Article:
Lunch was wraps with a selection of fillings: hummus and cottage cheese; guacamole; blanched red cabbage, grated carrot; baby tomato and basil salsa and sweetcorn. My sister has raised her kids with a taste for healthy eating.

In the afternoon I made an apple crumble as there were so many apples in the house. I only realized after I had started that butter was in short supply, so I substituted peanut butter in the place of the missing measure of butter. It was DELICIOUS!!!

The below picture is a picture of granny which my sister has had blown up and put on canvas. She sent this to my grandfather as a memento, the note she wrote on the photo was "Just me on the rocks" - I love the coy casualness!

Monday, September 12, 2011

This blog makes me happy!

Today I am getting ready to spend the week in Hout Bay looking after my sisters 5 kids and menagerie of animals while she and her husband are in Turkey. I am truly looking forward to spending QT with the children and taking a dip into what full time family life feels like.
The blog I have posted above, Cannelle et Vanille, is what fantasies are made of. All brightly colored with suffused hazy light, pretty children and fruit trees. Country living with style and grace.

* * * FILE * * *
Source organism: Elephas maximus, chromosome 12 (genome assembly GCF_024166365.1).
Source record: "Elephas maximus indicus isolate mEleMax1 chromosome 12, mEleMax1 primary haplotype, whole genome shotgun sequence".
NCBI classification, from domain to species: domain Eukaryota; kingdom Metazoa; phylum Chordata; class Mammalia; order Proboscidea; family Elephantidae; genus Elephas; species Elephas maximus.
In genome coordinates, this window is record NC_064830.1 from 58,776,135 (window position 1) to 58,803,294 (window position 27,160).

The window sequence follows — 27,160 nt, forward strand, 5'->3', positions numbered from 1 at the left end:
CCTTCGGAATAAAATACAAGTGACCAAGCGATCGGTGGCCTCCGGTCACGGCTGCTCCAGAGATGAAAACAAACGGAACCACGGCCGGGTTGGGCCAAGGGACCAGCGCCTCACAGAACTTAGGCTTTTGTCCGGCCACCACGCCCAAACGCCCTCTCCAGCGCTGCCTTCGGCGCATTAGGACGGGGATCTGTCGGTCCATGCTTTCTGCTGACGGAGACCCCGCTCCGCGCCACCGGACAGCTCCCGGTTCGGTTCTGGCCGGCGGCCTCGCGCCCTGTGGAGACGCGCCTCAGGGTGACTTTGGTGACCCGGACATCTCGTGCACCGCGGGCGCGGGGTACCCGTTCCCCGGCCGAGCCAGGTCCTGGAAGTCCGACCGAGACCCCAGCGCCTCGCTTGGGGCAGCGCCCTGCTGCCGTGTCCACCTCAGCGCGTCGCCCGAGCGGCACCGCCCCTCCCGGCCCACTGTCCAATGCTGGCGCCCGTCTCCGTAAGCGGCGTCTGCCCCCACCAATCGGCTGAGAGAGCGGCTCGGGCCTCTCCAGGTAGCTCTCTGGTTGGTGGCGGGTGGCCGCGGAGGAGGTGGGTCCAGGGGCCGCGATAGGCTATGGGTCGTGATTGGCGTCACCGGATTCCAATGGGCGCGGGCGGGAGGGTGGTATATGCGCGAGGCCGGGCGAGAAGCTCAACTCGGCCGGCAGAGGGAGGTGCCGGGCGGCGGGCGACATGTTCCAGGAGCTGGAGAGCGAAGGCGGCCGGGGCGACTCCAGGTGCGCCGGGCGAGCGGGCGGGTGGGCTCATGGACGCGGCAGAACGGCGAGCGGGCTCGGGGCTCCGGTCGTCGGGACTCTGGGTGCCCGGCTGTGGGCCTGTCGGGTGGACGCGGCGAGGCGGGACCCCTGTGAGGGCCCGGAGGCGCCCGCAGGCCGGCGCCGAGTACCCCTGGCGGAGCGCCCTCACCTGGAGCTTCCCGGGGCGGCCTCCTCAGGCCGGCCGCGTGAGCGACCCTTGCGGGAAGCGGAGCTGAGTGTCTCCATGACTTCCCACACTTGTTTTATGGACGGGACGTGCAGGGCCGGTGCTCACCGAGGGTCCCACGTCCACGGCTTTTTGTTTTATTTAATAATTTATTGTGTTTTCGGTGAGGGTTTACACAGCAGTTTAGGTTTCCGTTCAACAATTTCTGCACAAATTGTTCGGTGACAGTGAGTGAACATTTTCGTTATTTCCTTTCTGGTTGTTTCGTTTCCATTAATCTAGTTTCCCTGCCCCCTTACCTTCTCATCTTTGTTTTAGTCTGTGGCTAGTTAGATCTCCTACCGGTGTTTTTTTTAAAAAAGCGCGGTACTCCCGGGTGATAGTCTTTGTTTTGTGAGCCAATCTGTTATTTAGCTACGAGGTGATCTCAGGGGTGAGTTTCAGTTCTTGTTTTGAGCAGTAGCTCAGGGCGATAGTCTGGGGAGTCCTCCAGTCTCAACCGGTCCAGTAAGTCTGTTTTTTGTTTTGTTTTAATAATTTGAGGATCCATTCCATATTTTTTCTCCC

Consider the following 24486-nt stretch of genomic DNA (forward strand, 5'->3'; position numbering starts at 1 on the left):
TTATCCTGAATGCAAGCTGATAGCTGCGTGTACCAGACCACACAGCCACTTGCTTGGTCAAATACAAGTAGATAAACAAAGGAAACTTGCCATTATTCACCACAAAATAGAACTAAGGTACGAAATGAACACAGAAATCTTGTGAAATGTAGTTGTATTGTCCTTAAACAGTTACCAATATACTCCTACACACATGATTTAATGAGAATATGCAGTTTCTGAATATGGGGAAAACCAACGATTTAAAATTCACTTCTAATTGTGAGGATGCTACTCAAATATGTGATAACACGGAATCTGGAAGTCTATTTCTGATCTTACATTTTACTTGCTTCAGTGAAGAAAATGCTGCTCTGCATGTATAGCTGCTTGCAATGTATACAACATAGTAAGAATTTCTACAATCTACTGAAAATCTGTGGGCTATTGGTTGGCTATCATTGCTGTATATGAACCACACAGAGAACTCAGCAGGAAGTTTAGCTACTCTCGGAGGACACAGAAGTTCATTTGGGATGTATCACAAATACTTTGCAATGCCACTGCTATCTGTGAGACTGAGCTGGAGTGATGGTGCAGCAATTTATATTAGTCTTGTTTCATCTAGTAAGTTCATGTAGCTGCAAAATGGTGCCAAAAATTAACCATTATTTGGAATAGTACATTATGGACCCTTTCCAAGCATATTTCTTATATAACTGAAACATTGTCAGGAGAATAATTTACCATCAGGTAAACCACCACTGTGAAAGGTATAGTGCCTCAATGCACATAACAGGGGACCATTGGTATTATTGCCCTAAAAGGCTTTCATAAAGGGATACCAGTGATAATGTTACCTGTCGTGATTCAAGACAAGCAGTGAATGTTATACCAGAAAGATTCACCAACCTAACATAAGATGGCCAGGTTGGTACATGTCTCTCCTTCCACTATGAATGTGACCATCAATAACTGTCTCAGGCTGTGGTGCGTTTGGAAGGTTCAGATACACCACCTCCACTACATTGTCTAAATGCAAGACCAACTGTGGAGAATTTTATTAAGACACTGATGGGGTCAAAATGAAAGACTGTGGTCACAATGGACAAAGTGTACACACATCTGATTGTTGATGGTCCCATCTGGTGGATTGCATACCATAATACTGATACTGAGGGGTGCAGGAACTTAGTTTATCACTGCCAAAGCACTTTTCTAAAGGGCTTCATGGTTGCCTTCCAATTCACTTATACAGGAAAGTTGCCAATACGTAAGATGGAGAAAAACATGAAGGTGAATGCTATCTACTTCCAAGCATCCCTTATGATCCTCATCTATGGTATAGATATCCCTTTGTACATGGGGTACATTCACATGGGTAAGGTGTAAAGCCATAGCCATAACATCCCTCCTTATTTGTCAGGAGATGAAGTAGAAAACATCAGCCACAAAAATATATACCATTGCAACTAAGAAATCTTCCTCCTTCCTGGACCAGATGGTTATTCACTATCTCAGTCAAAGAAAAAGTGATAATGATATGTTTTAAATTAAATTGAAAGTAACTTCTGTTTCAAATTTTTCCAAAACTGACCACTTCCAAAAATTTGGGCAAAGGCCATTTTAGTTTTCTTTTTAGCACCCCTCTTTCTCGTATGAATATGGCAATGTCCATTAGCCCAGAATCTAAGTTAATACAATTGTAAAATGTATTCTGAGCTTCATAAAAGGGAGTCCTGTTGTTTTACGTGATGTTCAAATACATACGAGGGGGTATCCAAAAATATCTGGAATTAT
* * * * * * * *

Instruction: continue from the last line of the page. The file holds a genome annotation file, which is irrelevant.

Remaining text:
It makes me happy and I am pretending that this next week will be just like that!
Wish me luck!

Friday, September 9, 2011

Weekend fry up!

I am a big fan of a full house breakfast but I am always amazed at how often they are just rubbery grease fests. It doesn't have to be that way. Now I’m the last person to hold back on the butter and cream but there is a threshold where rich and creamy becomes greasy and nauseating. I cooked a brunch last Saturday which for me hit the spot 100%. Creamy scrambled eggs with fresh chives on whole wheat bread, crispy grilled bacon, sautéed mushrooms and fresh tomato. It was the perfect balance of salty fry up with a fresh wholesome edge which left me feeling good rather than guilty.